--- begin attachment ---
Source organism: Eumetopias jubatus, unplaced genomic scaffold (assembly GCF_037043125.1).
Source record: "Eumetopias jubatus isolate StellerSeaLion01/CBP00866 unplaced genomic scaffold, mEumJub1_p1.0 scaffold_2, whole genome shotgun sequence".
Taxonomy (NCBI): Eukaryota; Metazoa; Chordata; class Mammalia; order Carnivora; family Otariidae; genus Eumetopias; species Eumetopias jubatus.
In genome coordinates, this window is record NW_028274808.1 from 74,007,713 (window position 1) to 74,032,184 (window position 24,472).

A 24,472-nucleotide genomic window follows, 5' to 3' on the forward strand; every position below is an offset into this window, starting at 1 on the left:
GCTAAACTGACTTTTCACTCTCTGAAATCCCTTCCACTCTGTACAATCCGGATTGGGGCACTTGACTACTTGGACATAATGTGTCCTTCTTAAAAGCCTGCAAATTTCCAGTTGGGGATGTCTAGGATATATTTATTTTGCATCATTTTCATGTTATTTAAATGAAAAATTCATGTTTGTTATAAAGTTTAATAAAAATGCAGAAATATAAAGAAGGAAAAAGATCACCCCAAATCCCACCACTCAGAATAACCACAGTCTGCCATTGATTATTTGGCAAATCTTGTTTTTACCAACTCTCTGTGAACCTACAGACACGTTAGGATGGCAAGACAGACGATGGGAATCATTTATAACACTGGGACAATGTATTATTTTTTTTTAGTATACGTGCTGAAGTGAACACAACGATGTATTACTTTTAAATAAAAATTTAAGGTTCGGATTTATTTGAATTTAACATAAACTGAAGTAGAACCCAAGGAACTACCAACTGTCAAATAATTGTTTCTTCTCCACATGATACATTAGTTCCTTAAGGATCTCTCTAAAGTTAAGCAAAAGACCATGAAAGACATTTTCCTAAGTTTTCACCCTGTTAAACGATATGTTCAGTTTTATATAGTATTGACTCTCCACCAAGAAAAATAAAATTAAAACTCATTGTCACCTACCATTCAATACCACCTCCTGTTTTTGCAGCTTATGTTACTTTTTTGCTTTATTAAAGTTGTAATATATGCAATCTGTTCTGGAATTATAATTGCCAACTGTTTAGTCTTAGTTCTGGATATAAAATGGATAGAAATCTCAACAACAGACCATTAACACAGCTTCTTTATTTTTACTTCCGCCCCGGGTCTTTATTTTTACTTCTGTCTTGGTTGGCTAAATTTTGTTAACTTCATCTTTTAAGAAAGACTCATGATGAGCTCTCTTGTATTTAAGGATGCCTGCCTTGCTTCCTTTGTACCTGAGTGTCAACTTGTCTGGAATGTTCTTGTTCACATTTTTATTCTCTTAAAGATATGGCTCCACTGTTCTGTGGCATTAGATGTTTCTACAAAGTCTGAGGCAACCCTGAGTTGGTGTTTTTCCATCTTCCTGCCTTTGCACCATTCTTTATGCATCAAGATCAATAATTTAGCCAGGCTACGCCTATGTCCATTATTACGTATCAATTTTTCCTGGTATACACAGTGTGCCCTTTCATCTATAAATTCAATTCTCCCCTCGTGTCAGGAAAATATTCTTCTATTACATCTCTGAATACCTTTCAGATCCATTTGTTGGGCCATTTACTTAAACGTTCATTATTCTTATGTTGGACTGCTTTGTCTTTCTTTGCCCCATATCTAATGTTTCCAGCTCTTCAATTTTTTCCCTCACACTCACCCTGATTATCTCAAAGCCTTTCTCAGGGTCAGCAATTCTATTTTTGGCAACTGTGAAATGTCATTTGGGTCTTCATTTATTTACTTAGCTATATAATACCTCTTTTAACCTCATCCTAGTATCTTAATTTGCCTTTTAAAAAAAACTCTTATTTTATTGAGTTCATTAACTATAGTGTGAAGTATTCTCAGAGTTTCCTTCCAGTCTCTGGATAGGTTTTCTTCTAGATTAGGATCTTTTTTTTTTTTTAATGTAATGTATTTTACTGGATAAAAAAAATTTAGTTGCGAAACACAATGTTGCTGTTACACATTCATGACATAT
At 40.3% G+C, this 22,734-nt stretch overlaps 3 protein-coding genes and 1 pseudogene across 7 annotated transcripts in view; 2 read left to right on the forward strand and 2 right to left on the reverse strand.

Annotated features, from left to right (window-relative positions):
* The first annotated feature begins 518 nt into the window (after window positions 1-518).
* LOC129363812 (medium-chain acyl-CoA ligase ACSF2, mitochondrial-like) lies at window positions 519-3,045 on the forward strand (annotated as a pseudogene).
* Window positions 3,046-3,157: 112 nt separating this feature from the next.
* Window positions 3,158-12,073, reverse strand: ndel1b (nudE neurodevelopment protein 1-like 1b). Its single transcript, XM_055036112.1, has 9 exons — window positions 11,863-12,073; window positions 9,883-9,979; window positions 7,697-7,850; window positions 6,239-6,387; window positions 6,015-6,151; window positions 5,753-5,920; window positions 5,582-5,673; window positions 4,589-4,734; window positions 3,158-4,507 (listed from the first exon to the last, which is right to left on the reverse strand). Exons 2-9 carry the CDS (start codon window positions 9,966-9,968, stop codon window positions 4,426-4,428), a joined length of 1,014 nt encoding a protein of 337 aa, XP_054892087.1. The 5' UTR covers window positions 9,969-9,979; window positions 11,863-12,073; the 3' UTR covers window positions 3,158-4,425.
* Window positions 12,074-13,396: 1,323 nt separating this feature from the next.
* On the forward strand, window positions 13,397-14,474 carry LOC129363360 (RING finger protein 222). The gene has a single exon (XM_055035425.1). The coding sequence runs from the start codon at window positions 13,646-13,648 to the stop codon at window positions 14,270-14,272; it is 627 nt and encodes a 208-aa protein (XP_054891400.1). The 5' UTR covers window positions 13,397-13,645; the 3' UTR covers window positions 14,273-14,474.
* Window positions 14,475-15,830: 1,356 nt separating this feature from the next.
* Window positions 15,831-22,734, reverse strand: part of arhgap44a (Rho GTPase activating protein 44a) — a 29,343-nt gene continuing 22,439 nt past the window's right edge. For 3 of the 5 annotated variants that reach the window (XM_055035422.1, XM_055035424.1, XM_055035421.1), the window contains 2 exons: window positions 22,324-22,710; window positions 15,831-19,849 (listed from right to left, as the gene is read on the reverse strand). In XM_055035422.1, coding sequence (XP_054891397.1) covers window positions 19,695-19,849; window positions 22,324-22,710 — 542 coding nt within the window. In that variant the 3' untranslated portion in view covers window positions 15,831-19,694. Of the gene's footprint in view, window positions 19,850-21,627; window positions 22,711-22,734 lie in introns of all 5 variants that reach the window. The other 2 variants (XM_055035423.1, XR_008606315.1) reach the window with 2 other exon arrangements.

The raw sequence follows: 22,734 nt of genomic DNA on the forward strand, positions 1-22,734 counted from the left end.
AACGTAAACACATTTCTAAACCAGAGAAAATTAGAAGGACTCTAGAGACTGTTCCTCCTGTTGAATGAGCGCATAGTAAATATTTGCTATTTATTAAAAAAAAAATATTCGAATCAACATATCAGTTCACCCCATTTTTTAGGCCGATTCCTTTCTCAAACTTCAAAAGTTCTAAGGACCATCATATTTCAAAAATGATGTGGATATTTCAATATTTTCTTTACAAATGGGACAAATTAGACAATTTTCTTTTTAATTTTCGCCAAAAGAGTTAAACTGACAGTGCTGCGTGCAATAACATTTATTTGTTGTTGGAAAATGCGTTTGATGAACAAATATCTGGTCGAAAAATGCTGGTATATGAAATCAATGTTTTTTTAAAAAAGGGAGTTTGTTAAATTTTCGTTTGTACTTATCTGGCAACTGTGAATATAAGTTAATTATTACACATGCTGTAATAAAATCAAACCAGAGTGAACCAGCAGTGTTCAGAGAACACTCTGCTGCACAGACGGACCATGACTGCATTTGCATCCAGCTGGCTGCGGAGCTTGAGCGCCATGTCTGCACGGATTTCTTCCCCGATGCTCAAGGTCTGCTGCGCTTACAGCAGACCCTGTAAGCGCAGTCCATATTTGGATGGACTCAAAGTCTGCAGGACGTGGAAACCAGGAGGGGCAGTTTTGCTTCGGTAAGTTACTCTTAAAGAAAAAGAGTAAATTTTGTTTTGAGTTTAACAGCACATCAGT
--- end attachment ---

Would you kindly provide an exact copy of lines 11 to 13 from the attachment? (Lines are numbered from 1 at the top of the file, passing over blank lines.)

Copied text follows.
* Window positions 3,046-3,157: 112 nt separating this feature from the next.
* Window positions 3,158-12,073, reverse strand: ndel1b (nudE neurodevelopment protein 1-like 1b). Its single transcript, XM_055036112.1, has 9 exons — window positions 11,863-12,073; window positions 9,883-9,979; window positions 7,697-7,850; window positions 6,239-6,387; window positions 6,015-6,151; window positions 5,753-5,920; window positions 5,582-5,673; window positions 4,589-4,734; window positions 3,158-4,507 (listed from the first exon to the last, which is right to left on the reverse strand). Exons 2-9 carry the CDS (start codon window positions 9,966-9,968, stop codon window positions 4,426-4,428), a joined length of 1,014 nt encoding a protein of 337 aa, XP_054892087.1. The 5' UTR covers window positions 9,969-9,979; window positions 11,863-12,073; the 3' UTR covers window positions 3,158-4,425.
* Window positions 12,074-13,396: 1,323 nt separating this feature from the next.